How To: Save 80% on Home Repairs

By Scott Sidler • May 13, 2013

How to save 80% on home repairs may sound like a marketing hype gone wild. But anyone who has been a reader of this blog for more than a week will know that that is not my style.

Image credit: stockbroker / 123RF Stock Photo
Image credit: stockbroker / 123RF Stock Photo

I am very serious about that title. What I’m going to share with you today is SO simple and it actually can save you around 80% on the cost of your home repairs. But be warned, while the advice is easy, following through is the hard part. Here’s the story:

I recently spoke at the Tampa Preservation Historic Homes Workshop. My topic was Deferred Maintenance Nightmares concerning old homes. You can see the slide presentation if you click here.

In my research for the speech, I looked back at my company‘s books and noticed that 79% of our work last year was preventable. Meaning 79% of the work we did on old homes was repair work due to neglect. The other 21% was either maintenance or elective remodels.

In other words, if someone had paid a little more attention to the condition of their old home, they likely could have solved the problem before it got big enough or bad enough to call me.

To be completely honest, writing this post frightens me as a business owner. While part of me wants to tell people to continue to ignore their houses and pay me to bring them back to life later, the teacher in me can’t bear to not share this important information with you.

The Answer Is…

Preventative maintenance. It’s simple to say, but hard to do as a homeowner. The only time we, as homeowners, think about working on our old home (other than to remodel and improve something) is when something is broken or leaking so badly it demands our attention.

Preventative maintenance is the most cost efficient way to take care of a house.

It’s what commercial buildings do all the time. You think the Empire State Building just waits for something to break before they fix it? No, they have a team of maintenance workers working everyday touching up paint, cleaning floors, oiling the elevators (I would guess they need oil). They are constantly working to keep the building functioning efficiently and effectively.

Why shouldn’t we treat our homes the same way? It’s so much cheaper to touch up paint than to repair rotted wood. Treat you home at least as well as your car and bring it in for an oil change every 3,000 miles.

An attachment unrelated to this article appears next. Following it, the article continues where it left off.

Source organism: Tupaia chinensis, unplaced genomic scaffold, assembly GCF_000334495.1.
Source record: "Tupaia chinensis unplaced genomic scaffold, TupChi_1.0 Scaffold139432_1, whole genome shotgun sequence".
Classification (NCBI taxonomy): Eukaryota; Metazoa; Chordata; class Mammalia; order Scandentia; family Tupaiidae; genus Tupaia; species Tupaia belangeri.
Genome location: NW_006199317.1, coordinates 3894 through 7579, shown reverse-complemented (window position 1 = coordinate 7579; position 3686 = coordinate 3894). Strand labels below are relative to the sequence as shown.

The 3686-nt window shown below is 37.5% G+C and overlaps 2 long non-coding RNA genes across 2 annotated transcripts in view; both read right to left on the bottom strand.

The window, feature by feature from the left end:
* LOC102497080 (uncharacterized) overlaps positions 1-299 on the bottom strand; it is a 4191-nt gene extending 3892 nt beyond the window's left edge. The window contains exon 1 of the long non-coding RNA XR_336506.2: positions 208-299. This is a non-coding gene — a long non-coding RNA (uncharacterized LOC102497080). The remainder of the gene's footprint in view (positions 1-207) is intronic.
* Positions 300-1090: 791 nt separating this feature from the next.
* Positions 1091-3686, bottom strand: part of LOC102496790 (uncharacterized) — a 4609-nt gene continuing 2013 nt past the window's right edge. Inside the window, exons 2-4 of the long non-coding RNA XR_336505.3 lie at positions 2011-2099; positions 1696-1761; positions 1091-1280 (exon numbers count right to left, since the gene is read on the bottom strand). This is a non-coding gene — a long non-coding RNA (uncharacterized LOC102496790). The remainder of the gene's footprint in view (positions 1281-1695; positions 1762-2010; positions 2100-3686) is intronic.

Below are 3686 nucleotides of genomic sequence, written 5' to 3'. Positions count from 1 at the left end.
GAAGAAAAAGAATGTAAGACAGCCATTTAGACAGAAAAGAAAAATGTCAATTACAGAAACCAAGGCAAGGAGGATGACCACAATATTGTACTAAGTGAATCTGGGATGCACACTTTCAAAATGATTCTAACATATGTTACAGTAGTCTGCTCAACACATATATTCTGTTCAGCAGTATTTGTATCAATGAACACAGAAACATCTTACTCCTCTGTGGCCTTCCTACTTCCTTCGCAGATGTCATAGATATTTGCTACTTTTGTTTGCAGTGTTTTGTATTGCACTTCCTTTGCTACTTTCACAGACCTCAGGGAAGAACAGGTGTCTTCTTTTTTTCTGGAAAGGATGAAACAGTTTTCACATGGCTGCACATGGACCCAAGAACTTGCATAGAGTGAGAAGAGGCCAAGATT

Fixing things before they break may seem like an unnecessary expense at first, but think about the alternative. If you replace your water heater when it’s near the end of its lifespan you can wait for the best deals at the home improvement store and get the right replacement at the right price. Or you can wait until it breaks, spilling gallons of water all over your house. Now you have plaster to repair, hardwood floors to fix and you end up buying whatever water heater is available immediately regardless of cost because you need hot water ASAP.

Preventative maintenance is the key to saving your old house and saving money. In this post (Preventative Maintenance Checklist) I show you how to make sure everything remains in excellent shape. And that has to do with regular preventative maintenance inspections which I’ll cover in detail. But for now, just know that the typical old house catastrophe usually begins as a small issue that is left too long before it gets the attention it needs.

Don’t sweat the small stuff, but fix it before it becomes the big stuff.

 

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2 thoughts on “How To: Save 80% on Home Repairs”

  1. i would add these regular maintenance items:

    – have your main sewage line (if you have municipal sewage connection) roto-rooted at least every other year, especially if you have trees in your yard. Homes in older neighborhoods often have old jointed clay drain lines and tree roots eventually find their way in a clog them. Do it before your drains start slowing down. Cost is usually only around $100 to $150 and if you check company websites under “drain line cleaning” you can often find seasonal coupons or specials to get it done cheaper.

    – Water heaters should be drained every 2 or 3 years to remove sediment which will shorten their lives. Also, you should replace the anode rod in the water heater every 5 years — this can DOUBLE the life of the unit, There are plenty of on line videos demonstrating these simple procedures that only require basic tools and modest mechanical dexterity.

    I’ve often thought that houses should come with an “owner’s manual” explaining what needs to be tended to on a regular basis. We have them for our cars, our refrigerators, even our toasters! But the one item upon which we depend the most (and usually spend the most of our income) more often than not is neglected.

  2. A great post with so many amazing ways so as to save on home repairs and maintenance.

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